Utah Agencies Collaborate to Stop Retail Food Stamp Fraud
SALT LAKE CITY March 31, 2016 – On Wednesday, the Office of the Attorney General (OAG) served multiple search warrants in a collaborative investigation into suspected retail food stamp fraud. The OAG investigation was conducted in collaboration with the Office of the State Auditor (OSA), the Utah Department of Workforce Services (DWS), the United States Department of Agriculture’s Office of Inspector General (OIG) and Salt Lake County Unified Police Department.
The statewide effort is part of an ongoing effort to cut down on food stamp fraud and protect taxpayers’ dollars.
“Food stamp fraud is a difficult problem to track, but cooperation with the Office of the State Auditor, Department of Workforce Services, the Office of the Inspector General, and the Unified Police Department has helped to save the state millions of dollars and assure that tax dollars are used to help those who are most in need,” said Attorney General Sean Reyes. “We look forward to continued collaboration.”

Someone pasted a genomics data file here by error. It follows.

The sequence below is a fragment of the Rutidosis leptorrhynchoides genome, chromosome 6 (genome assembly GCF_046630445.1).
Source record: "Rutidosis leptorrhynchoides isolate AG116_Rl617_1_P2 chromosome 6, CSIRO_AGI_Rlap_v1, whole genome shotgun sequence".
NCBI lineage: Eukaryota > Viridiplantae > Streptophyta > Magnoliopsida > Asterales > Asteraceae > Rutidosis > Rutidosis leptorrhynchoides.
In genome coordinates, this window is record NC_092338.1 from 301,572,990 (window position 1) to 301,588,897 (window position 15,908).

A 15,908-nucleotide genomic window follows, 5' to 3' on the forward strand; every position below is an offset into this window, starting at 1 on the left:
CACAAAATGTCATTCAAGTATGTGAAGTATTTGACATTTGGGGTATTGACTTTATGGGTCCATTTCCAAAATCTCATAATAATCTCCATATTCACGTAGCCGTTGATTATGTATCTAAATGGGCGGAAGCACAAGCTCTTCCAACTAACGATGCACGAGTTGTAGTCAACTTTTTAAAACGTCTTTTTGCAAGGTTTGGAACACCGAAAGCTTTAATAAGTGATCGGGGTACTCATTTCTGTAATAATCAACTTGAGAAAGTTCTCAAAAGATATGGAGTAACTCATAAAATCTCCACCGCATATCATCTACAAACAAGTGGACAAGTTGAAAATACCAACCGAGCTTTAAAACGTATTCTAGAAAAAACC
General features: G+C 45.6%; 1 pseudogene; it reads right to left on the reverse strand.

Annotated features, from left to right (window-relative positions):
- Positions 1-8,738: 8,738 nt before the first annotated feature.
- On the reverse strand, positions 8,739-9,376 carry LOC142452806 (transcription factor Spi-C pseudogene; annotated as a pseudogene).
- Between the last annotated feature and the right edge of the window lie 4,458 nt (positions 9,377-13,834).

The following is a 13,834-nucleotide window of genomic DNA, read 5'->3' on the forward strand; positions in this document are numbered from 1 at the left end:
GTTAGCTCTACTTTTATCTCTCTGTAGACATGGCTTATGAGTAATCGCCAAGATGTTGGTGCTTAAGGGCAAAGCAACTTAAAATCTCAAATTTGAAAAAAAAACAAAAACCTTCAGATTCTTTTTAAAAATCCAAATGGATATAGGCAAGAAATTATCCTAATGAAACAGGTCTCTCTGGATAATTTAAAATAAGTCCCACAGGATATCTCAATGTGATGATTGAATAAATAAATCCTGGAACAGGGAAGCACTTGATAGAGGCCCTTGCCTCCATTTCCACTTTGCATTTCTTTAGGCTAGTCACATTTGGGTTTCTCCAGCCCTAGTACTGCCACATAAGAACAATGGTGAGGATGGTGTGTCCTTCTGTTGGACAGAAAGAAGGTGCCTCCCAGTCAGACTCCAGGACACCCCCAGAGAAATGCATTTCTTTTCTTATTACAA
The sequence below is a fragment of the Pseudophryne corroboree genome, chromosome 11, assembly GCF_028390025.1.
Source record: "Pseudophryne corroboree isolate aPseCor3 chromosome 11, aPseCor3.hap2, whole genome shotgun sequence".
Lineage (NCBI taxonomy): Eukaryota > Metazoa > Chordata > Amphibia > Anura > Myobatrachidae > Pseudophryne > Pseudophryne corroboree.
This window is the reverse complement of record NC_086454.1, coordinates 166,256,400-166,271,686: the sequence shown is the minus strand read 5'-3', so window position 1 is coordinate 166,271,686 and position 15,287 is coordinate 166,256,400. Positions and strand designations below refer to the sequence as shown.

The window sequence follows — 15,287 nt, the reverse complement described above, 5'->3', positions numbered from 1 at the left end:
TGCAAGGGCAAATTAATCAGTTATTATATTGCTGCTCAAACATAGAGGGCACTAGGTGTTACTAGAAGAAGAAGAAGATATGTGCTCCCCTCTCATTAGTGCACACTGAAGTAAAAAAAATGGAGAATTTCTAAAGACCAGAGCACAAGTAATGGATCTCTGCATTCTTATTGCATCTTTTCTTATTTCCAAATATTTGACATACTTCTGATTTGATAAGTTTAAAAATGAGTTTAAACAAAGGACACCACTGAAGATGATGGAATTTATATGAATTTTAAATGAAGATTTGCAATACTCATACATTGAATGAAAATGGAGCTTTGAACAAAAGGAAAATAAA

“We’ve appreciated the opportunity to work with the Department of Workforce Services and the Office of the Attorney General to initiate a new level of collaboration for detecting and investigating food stamp fraud,” said State Auditor John Dougall. “Leveraging data analytics of high-risk activities can help guide investigative efforts. Protecting taxpayers’ money is a top priority for my office.”
The Supplemental Nutrition Assistance Program (SNAP), more commonly known as “food stamps,” is a federal program administered by the U.S. Department of Agriculture. DWS determines the eligibility of individuals who qualify for food stamps and investigates fraud cases at the individual level. When retail fraud is suspected, DWS contacts OIG to investigate. OIG determines whether cases should be investigated at the federal or state level. When investigated by the state, applicable state agencies collaborate to levy the necessary evidence to arrest and prosecute suspects.
“Our top priorities in eliminating any kind of food stamp fraud are education and prevention,” said Jon Pierpont, Executive Director of DWS. “However, when we suspect fraud, we aggressively take steps to stop the abuse and recover tax dollars that belong to the people.”
To learn more about offenses involving federal food stamps benefits, visit www.usda.gov/oig/webdocs/foodstamp.PDF. If you suspect food stamp fraud is being committed, please call 1-800-955-2210 or email firstname.lastname@example.org.
Please contact Nicole Toomey Davis with any questions for the Office of the State Auditor at email@example.com or 801-678-4835 and Nate McDonald with any questions for the Department of Workforce Services at 801-694-0294.
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